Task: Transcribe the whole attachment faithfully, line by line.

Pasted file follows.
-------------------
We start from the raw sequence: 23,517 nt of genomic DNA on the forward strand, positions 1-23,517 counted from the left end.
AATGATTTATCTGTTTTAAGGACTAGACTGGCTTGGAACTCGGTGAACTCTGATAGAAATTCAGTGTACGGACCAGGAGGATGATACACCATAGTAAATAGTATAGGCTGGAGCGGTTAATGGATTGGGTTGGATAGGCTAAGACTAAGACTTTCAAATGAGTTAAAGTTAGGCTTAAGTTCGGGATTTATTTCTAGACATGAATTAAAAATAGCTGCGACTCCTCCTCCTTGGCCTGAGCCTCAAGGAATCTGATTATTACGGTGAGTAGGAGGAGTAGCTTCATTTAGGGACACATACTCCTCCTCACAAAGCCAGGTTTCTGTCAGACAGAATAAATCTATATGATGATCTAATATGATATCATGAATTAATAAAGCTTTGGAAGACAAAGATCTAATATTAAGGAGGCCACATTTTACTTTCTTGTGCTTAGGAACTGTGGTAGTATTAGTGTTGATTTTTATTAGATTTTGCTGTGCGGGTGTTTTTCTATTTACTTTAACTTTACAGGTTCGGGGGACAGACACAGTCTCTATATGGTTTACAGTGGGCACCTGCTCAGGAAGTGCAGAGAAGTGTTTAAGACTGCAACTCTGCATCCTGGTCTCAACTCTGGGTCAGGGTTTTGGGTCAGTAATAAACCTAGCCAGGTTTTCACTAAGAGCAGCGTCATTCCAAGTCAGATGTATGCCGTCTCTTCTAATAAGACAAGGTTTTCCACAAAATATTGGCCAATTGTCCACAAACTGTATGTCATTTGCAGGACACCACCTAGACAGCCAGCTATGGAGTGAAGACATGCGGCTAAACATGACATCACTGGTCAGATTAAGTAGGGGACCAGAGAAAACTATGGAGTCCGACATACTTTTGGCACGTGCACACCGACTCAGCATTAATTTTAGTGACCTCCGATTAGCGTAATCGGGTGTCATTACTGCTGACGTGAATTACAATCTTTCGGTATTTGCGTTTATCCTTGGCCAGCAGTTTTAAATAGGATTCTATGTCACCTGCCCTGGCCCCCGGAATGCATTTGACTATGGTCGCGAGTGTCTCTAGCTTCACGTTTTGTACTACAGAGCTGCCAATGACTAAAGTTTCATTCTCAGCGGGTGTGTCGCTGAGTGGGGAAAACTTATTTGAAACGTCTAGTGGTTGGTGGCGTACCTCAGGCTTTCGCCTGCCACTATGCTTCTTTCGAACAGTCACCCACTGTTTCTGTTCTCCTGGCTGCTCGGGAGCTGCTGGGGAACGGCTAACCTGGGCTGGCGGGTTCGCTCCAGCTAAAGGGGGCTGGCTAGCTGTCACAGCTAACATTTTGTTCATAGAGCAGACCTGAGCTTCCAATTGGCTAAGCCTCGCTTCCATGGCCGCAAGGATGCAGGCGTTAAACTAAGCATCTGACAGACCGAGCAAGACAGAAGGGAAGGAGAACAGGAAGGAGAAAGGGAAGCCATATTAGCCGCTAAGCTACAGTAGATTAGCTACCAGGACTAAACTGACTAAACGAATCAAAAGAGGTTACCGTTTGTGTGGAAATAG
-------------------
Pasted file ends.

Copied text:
We start from the raw sequence: 23,517 nt of genomic DNA on the forward strand, positions 1-23,517 counted from the left end.
AATGATTTATCTGTTTTAAGGACTAGACTGGCTTGGAACTCGGTGAACTCTGATAGAAATTCAGTGTACGGACCAGGAGGATGATACACCATAGTAAATAGTATAGGCTGGAGCGGTTAATGGATTGGGTTGGATAGGCTAAGACTAAGACTTTCAAATGAGTTAAAGTTAGGCTTAAGTTCGGGATTTATTTCTAGACATGAATTAAAAATAGCTGCGACTCCTCCTCCTTGGCCTGAGCCTCAAGGAATCTGATTATTACGGTGAGTAGGAGGAGTAGCTTCATTTAGGGACACATACTCCTCCTCACAAAGCCAGGTTTCTGTCAGACAGAATAAATCTATATGATGATCTAATATGATATCATGAATTAATAAAGCTTTGGAAGACAAAGATCTAATATTAAGGAGGCCACATTTTACTTTCTTGTGCTTAGGAACTGTGGTAGTATTAGTGTTGATTTTTATTAGATTTTGCTGTGCGGGTGTTTTTCTATTTACTTTAACTTTACAGGTTCGGGGGACAGACACAGTCTCTATATGGTTTACAGTGGGCACCTGCTCAGGAAGTGCAGAGAAGTGTTTAAGACTGCAACTCTGCATCCTGGTCTCAACTCTGGGTCAGGGTTTTGGGTCAGTAATAAACCTAGCCAGGTTTTCACTAAGAGCAGCGTCATTCCAAGTCAGATGTATGCCGTCTCTTCTAATAAGACAAGGTTTTCCACAAAATATTGGCCAATTGTCCACAAACTGTATGTCATTTGCAGGACACCACCTAGACAGCCAGCTATGGAGTGAAGACATGCGGCTAAACATGACATCACTGGTCAGATTAAGTAGGGGACCAGAGAAAACTATGGAGTCCGACATACTTTTGGCACGTGCACACCGACTCAGCATTAATTTTAGTGACCTCCGATTAGCGTAATCGGGTGTCATTACTGCTGACGTGAATTACAATCTTTCGGTATTTGCGTTTATCCTTGGCCAGCAGTTTTAAATAGGATTCTATGTCACCTGCCCTGGCCCCCGGAATGCATTTGACTATGGTCGCGAGTGTCTCTAGCTTCACGTTTTGTACTACAGAGCTGCCAATGACTAAAGTTTCATTCTCAGCGGGTGTGTCGCTGAGTGGGGAAAACTTATTTGAAACGTCTAGTGGTTGGTGGCGTACCTCAGGCTTTCGCCTGCCACTATGCTTCTTTCGAACAGTCACCCACTGTTTCTGTTCTCCTGGCTGCTCGGGAGCTGCTGGGGAACGGCTAACCTGGGCTGGCGGGTTCGCTCCAGCTAAAGGGGGCTGGCTAGCTGTCACAGCTAACATTTTGTTCATAGAGCAGACCTGAGCTTCCAATTGGCTAAGCCTCGCTTCCATGGCCGCAAGGATGCAGGCGTTAAACTAAGCATCTGACAGACCGAGCAAGACAGAAGGGAAGGAGAACAGGAAGGAGAAAGGGAAGCCATATTAGCCGCTAAGCTACAGTAGATTAGCTACCAGGACTAAACTGACTAAACGAATCAAAAGAGGTTACCGTTTGTGTGGAAATAG